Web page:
Canada’s mobile app economy is growing – and new jobs are growing along with it, to the tune of about 64,100 new positions created across the country since smartphones began to surface on people’s radar in 2007.

In a new report called “The Appification of Everything: Canadas Apps Economy Value Chain,” the Information and Communications Technology Council (ICTC) projects that about 110,000 Canadians are slated to work in the apps economy in five years. It also found that right now, companies that build apps in Canada generate about $1.7 billion in revenue, with that figure estimated to go up to $5.2 billion by 2019.

In terms of location, 28,700 of these jobs are currently based in Ontario. Another 14,000 can be found in Quebec, while 8,800 are in British Columbia and 6,600 are in Alberta. Nova Scotia, New Brunswick, and Saskatchewan are all home to roughly 1,000 to 1,600 app-related jobs apiece.

The paper used a mix of other academic literature, consultations, focus group discussions, existing available data, and more than 100 interviews with CEOs, CFOs, and company presidents to reach its conclusions.

Given that smartphones and mobile apps are now tightly woven into our daily lives, it’s no surprise the Canadian app economy is rapidly burgeoning, says Sharif Faisal, an economist with the ICTC and one of the authors of the paper.

“Most people who own a cellphone wake up to an alarm clock on their phone, which is an app. Then they plan to go to work and they open the Go train or the Go bus app … to check the bus timing to see when the bus is coming,” he says.

“And on the way to work, we check the IT World Canada app or the Globe and Mail app to check what’s going on around the world. And during the day, we pay our bills and whatever else we do. So you can see from first thing in the morning, ‘til last thing at night, when we turn off our light, it’s all about apps and we’re using apps to edit documents, to do this, that, and everything.”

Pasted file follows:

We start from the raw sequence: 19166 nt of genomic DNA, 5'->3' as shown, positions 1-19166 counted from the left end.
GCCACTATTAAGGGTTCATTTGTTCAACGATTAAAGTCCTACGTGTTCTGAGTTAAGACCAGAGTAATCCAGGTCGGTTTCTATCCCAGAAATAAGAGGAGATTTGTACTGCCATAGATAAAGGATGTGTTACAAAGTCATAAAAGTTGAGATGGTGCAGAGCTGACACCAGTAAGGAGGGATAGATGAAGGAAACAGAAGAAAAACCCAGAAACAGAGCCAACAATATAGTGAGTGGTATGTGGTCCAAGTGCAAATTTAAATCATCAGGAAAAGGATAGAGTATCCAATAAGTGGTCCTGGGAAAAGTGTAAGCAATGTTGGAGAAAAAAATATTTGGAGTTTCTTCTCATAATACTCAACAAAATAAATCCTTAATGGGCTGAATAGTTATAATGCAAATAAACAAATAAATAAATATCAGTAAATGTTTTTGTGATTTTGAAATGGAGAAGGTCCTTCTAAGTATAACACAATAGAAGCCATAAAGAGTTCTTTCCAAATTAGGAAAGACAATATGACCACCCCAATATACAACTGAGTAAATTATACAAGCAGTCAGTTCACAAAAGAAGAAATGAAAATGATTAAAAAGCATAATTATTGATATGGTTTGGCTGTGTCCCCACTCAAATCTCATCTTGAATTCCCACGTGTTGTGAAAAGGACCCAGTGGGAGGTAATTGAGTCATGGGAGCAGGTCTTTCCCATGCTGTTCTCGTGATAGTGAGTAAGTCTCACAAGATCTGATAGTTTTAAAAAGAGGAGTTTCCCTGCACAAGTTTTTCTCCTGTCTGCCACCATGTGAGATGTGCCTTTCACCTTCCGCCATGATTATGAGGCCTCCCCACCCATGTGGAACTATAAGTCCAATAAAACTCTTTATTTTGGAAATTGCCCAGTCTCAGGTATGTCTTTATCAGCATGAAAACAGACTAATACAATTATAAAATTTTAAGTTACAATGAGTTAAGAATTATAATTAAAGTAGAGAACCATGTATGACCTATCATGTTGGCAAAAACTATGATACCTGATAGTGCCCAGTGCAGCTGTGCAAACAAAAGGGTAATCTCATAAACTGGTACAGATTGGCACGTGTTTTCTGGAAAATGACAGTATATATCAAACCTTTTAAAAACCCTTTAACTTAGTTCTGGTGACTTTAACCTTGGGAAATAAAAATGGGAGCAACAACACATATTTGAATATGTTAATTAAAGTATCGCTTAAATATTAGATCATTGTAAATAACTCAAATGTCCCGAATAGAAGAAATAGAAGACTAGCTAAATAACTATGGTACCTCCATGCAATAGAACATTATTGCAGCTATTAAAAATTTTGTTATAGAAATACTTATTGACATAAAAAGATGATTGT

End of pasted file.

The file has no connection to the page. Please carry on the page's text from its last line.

However, since the smartphone is a relatively new invention, many of these app-producing companies are also very young. In fact, about three of every five app companies in Ontario were created in the last five years, the ICTC report found.

So how did Canada’s app economy grow so quickly?

One reason is there aren’t too many barriers to entry to create apps, the report observed. To develop an app for any mobile platform, a developer needs to have programming skills and a computer, but not much more than that.

However, as it’s not too difficult to create apps, many other countries can also break into the app economy. So the real reason for Canada’s success in app development thus far is its “first movers advantage,” Faisal says.

“Canadian companies … have an advantage because as you can imagine, when someone’s ordering or commissioning out work to develop an app, they would like to see a track record. What kind of apps did you develop before?” he says, adding many Canadian companies have been building apps as early as 2007, and certainly by 2010, when the space began to take off.

“Plus our educators, our academic institutions, our employers – they’re trying to play a proactive role, so a lot of educational programs are coming where they’re taking this phenomenon into consideration and trying to design their programs so that their graduates can immediately start working in this area.”

One other interesting finding from the study was that more and more app companies are building B2B apps, as opposed to ones that are more consumer-facing, Faisal adds.

About 53 per cent of the apps created in Ontario, Canada’s hub for mobile app development, were focused on business, with the other categories carved up into other categories like communications, games, digital media, education, social, shopping, and so on.

In the meantime, Faisal says he doesn’t believe the app economy will level off any time soon. For the next three to five years, the app economy should continue to grow, he adds. After that, it could taper off, depending on whatever technology appears next.

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